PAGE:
On 14 December 2023, a person conducting a general handyman business (‘the first defendant’) and a worker (‘the second defendant’) were sentenced in the Holland Park Magistrates Court for multiple offences under the Work Health and Safety Act 2011 (‘the Act’). The first defendant was sentenced in relation to three offences under the Act, namely one offence pursuant to sections 19(1) and 32 of the Act, one offence pursuant to sections 19(1) and 33 of the Act, and one offence pursuant to sections 19(2) and 33 of the Act. The second defendant was sentenced in relation to two offences under the Act, namely one offence pursuant to sections 28(b) and 32 of the Act, and one offence pursuant to sections 28(b) and 33 of the Act. A fine of $5,000, community service, and two court ordered undertakings with recognisance totaling $40,000 were imposed.
The business was established under a trust. The first defendant was the sole trustee of that trust. The second defendant was a worker engaged by the business, and also the partner of the first defendant. The second defendant was responsible for the operational side of the business; their role included running the business as well as undertaking the work.
The business had been engaged to clean, seal and paint a roof at the incident address. The roof was made from materials which contained asbestos. The height of the roof measured between 3.077 meters at the lowest point and 5.079 meters at the peak.
The second defendant and another worker engaged by the business attended the address on 17 and 18 August 2021. They both went onto the roof to commence cleaning it in preparation for painting.
No risk assessment was conducted regarding the risk of fall from height, and, accordingly, there were no control measures in place to prevent them from falling from the roof, such as the use of edge protection or other fall prevention devices. Likewise, the business had no procedures in place regarding the risk of falls from working at heights. This is the basis of charge 1 for both defendants.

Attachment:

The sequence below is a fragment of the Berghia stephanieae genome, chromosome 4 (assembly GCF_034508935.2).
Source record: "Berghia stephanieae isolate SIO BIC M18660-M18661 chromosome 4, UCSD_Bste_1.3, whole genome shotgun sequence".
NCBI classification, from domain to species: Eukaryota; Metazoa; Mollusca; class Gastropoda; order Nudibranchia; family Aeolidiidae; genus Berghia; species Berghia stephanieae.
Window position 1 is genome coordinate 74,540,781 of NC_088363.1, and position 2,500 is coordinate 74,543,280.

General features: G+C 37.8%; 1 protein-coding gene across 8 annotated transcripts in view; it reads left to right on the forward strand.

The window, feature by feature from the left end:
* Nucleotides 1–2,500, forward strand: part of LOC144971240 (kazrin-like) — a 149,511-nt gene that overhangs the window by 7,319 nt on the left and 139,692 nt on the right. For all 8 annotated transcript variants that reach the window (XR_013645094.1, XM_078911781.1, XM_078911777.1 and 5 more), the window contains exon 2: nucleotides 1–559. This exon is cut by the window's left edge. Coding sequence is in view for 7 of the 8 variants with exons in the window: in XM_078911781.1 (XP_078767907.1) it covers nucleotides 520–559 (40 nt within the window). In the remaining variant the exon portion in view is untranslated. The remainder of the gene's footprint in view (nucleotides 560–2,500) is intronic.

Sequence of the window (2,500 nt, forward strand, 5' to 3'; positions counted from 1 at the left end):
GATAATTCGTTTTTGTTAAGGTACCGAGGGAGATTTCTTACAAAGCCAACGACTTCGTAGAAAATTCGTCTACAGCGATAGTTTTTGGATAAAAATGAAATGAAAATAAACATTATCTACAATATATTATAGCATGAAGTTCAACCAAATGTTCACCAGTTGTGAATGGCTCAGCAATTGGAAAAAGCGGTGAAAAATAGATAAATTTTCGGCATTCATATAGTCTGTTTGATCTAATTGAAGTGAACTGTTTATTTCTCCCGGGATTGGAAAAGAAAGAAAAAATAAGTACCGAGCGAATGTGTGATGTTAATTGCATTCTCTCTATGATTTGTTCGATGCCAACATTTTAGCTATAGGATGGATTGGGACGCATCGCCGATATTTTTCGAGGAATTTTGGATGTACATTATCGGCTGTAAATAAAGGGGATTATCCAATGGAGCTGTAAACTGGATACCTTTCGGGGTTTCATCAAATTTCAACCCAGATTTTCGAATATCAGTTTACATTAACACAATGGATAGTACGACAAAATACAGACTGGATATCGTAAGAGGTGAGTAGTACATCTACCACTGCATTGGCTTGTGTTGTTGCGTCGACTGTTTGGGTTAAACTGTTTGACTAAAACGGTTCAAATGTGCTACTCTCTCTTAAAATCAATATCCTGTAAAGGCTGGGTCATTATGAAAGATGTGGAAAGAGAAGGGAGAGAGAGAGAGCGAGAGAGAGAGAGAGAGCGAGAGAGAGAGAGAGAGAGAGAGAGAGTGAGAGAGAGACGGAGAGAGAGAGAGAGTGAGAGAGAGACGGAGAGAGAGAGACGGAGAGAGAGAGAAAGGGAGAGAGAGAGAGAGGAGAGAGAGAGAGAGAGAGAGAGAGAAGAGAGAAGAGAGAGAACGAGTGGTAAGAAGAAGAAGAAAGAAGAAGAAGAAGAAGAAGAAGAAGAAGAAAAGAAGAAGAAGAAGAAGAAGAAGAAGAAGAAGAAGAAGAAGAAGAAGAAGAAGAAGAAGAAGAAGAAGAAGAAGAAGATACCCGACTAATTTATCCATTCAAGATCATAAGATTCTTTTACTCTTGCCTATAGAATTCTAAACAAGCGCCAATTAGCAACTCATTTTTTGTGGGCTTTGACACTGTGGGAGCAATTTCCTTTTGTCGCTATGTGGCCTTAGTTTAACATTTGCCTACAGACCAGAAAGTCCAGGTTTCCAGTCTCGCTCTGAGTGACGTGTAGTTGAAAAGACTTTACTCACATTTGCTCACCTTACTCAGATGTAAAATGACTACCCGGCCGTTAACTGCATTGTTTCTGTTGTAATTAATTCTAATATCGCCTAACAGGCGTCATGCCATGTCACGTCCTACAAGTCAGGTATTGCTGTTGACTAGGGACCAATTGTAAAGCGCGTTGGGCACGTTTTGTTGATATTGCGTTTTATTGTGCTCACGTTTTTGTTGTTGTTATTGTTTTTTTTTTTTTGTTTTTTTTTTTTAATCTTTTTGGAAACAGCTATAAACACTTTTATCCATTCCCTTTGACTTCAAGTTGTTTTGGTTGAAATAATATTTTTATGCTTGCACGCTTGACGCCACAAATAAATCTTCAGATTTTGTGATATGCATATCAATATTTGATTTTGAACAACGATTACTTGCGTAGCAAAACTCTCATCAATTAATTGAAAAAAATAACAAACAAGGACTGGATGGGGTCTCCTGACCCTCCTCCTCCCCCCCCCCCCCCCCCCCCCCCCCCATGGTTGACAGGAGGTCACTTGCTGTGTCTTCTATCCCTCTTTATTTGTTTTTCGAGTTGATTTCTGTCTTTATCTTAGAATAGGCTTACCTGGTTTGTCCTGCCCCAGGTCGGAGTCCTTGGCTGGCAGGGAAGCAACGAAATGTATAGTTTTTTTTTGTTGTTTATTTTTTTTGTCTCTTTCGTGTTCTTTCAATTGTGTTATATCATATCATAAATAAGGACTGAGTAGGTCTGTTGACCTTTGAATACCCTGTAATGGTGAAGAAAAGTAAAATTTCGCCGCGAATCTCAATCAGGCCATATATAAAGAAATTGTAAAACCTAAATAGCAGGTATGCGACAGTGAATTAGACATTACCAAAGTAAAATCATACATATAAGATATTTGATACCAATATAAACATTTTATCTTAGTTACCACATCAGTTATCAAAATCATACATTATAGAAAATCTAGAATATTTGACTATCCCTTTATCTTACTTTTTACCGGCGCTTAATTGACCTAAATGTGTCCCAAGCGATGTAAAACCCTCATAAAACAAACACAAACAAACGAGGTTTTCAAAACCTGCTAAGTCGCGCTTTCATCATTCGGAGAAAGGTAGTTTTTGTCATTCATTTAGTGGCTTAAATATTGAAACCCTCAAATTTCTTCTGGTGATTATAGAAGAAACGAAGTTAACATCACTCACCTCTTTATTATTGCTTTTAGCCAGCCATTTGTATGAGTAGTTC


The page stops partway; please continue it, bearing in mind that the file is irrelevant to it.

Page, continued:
The business had no policies or procedures in place regarding asbestos. Neither the second defendant or the worker held any licences or qualifications for working with asbestos.
The second defendant and the worker took turns using a pressure washer to clean the roof over both days. As they did this, debris from the roof spread across the property and into neighbouring properties.
On 18 August 2021, one of the tenants of the incident address contacted Workplace Health and Safety Queensland (‘WHSQ’) as she believed the roof contained asbestos.
WHSQ attended the incident address on 18 August 2021. A number of samples were taken from the incident address, neighbouring addresses, and the pressure washer. The samples were analysed and found to contain asbestos.
An improvement notice was issued for the asbestos contaminated dust and debris (‘ACD’) to be removed and the work must be carried out by a class A licence holder.
The business paid for a number of expenses relating to initial remediation work, temporary accommodation for the tenants, car hire and taxi fares for the tenants, and an asbestos inspection and sampling. This amounted to $8,265.95.
The business subsequently advised WHSQ that they did not have the funds to cover the cost of the remaining remediation work. WHSQ arranged for this work to be completed at a total cost to WHSQ of $44,335.28
The second defendant participated in an interview with WHSQ on behalf of the business, during which he advised he had suspicions that the roof may have contained asbestos due to its age.
WHSQ advise that the brand Shield Coat has products to clean, seal and paint asbestos cement roofs which would have cost $1,353.55.
In sentencing, Magistrate Ganasan considered the aims of the Act and noted that employers had to be proactive in securing health and safety. Her Honour noted that it was a significant aggravating feature in this matter that the risk was foreseeable.
Her Honour noted the business was very small and effectively was made up of the two defendants and one other worker.
Her Honour took into account the financial circumstances of the defendants and noted that the business had paid $8,265.95 following the incident which related to initial remediation work, temporary accommodation for the tenants, car hire and taxi fares for the tenants, and an asbestos inspection and sampling.
Her Honour accepted that the actions of the defendants were not deliberate or intentional, but were careless acts that had significant consequences.
Taking into account all matters, including the early pleas of guilty, her Honour made the following orders:
Her Honour exercised her discretion to not record a conviction.
OWHSP contact: email@example.com
Charge 1: Sections 19(1) and 32 of the Work Health and Safety Act 2011 (‘the WHS Act’) Charge 2: Sections 19(1) and 33 of the WHS Act Charge 3: Sections 19(2) and 33 of the WHS Act
Charge 1: sections 28(b) and 32 of the WHS Act Charge 2: sections 28(b) and 33 of the WHS Act